Observations and travel: life imitating art

And Israelis, God love ’em, go everywhere – or at last they went everywhere, until the coronavirus put a crimp in the country’s traveling habits

Life imitating art (photo credit: PEPE FAINBERG)
Life imitating art
(photo credit: PEPE FAINBERG)
People love to travel, and Israelis seem to love to travel more than most.
Some 4.2 million Israelis traveled abroad at least once in 2019: an astounding statistic, since that is nearly half of the 9.1 million people in the country.
Many reasons have been proffered for the Israeli wanderlust: claustrophobia from living in such a small country; the need for a periodic reprieve from the pressure cooker of life here; the high cost of taking a local vacation.
And Israelis, God love ’em, go everywhere – or at last they went everywhere, until the coronavirus put a crimp in the country’s traveling habits. But once the virus is conquered, Israelis will certainly hit the road again. Travel to any far-flung corner of the world, and chances are good you will hear someone speaking Hebrew.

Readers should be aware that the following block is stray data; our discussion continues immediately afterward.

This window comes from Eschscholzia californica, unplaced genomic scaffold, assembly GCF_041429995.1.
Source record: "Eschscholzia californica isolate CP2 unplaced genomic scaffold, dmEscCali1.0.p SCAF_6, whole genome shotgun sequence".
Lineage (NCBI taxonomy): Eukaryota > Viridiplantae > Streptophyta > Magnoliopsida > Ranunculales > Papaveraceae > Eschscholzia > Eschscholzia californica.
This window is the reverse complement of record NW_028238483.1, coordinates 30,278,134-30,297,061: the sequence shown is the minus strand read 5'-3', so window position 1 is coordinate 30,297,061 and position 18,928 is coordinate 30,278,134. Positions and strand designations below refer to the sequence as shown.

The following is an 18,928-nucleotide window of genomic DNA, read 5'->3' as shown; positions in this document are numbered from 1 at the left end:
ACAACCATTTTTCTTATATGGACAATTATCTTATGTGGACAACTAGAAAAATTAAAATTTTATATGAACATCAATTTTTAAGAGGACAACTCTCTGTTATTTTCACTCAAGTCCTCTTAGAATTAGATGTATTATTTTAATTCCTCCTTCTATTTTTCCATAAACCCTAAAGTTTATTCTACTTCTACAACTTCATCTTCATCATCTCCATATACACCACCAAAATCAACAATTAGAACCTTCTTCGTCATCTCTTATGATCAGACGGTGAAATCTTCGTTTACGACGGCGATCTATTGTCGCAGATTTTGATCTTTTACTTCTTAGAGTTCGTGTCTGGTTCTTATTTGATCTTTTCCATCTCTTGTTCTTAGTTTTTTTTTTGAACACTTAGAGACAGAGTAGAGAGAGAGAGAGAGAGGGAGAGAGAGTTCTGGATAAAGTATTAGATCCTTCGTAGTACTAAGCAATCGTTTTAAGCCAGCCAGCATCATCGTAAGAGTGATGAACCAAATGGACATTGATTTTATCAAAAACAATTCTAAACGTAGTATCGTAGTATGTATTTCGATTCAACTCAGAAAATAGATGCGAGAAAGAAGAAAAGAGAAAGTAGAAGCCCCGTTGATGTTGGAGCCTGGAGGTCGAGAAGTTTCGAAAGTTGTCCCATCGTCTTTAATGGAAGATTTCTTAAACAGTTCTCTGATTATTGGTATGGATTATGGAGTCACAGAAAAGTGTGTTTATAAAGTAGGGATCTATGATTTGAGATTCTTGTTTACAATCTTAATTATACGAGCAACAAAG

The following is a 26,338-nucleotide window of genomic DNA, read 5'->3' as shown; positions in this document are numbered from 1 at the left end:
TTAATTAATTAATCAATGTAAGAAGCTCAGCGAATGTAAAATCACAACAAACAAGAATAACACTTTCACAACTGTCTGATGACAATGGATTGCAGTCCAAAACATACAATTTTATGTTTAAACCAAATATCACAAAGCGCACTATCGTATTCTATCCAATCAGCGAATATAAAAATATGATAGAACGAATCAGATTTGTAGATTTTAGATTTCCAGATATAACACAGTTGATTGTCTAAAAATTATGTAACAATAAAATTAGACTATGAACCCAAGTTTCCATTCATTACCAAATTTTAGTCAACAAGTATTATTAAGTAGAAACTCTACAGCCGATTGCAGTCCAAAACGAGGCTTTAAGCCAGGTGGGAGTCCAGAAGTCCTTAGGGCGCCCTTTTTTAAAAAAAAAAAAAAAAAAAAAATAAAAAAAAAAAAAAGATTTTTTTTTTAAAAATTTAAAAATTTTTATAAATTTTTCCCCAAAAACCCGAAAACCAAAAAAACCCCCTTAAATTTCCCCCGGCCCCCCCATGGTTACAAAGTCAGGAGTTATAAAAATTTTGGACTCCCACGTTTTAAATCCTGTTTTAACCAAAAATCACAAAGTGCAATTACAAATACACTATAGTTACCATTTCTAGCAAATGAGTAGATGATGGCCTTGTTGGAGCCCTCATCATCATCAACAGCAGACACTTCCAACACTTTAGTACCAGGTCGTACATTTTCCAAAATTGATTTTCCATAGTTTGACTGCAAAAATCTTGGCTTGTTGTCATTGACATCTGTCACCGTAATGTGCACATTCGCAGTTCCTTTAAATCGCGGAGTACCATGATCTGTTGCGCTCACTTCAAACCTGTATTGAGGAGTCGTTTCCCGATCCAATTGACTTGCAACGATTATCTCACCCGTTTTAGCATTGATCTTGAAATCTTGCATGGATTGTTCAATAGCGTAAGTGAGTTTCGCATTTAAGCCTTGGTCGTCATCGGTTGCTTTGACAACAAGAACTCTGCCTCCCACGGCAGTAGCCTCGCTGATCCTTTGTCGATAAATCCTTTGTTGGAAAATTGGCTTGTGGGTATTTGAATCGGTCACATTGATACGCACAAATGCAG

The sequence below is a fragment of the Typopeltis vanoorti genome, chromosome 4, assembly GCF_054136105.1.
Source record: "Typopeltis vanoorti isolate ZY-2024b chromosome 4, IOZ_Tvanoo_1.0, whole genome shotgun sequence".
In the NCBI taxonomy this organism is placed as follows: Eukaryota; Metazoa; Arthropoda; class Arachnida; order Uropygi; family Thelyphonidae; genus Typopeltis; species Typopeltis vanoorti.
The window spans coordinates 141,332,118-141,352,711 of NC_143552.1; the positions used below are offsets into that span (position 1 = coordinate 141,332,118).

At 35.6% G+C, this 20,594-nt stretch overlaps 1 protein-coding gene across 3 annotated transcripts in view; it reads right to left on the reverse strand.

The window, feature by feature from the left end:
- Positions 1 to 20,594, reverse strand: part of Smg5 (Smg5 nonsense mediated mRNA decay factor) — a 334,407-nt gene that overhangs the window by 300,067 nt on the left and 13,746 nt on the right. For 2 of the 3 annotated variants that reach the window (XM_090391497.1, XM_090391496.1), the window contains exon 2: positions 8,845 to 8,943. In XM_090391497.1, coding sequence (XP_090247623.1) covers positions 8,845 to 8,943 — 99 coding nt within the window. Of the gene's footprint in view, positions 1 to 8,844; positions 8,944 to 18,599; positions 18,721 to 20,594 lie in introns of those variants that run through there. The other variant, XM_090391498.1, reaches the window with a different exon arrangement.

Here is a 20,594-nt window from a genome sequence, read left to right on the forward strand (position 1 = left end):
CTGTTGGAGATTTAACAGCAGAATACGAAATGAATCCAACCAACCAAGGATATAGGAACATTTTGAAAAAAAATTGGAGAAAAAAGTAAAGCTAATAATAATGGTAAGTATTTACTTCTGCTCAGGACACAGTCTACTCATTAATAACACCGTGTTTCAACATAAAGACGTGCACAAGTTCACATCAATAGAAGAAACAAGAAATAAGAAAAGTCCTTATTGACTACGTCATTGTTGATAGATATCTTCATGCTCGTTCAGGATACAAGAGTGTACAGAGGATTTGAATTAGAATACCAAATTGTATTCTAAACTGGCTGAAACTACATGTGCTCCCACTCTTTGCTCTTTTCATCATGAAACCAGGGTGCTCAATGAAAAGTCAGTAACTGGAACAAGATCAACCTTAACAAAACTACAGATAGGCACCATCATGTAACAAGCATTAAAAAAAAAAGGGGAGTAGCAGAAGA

“Jambo, jambo,” the red-eyed man on the beach with a Muslim head covering greeted me in Swahili two weeks ago, as I stepped off the hotel grounds in northern Zanzibar and waded into the Indian Ocean.
“Where are you from?” he asked, extending his hand.
When I replied “Israel,” the beachcomber – trying to sell me a ride on a small sail boat – said in well-accented Hebrew without missing a beat, “Shalom, shalom. Ma Shlomcha? Eifo ata gar? [Hello, hello. How are you? Where do you live?].”
No, the man – who introduced himself as James Bond (I wasn’t quick enough to reply, “Yeah, right, and I’m Miss Moneypenny”) – did not spend time on a kibbutz, Bernie Sanders-style, some 60 years ago. Rather, he picked up random Hebrew phrases from the Israelis who have made Tanzania a favorite vacation destination over the last few years.
According to Tanzanian Ambassador Job Masima, some 42,000 Israelis visited the country in 2019, so James Bond had a lot of visitors with whom he could polish his Hebrew.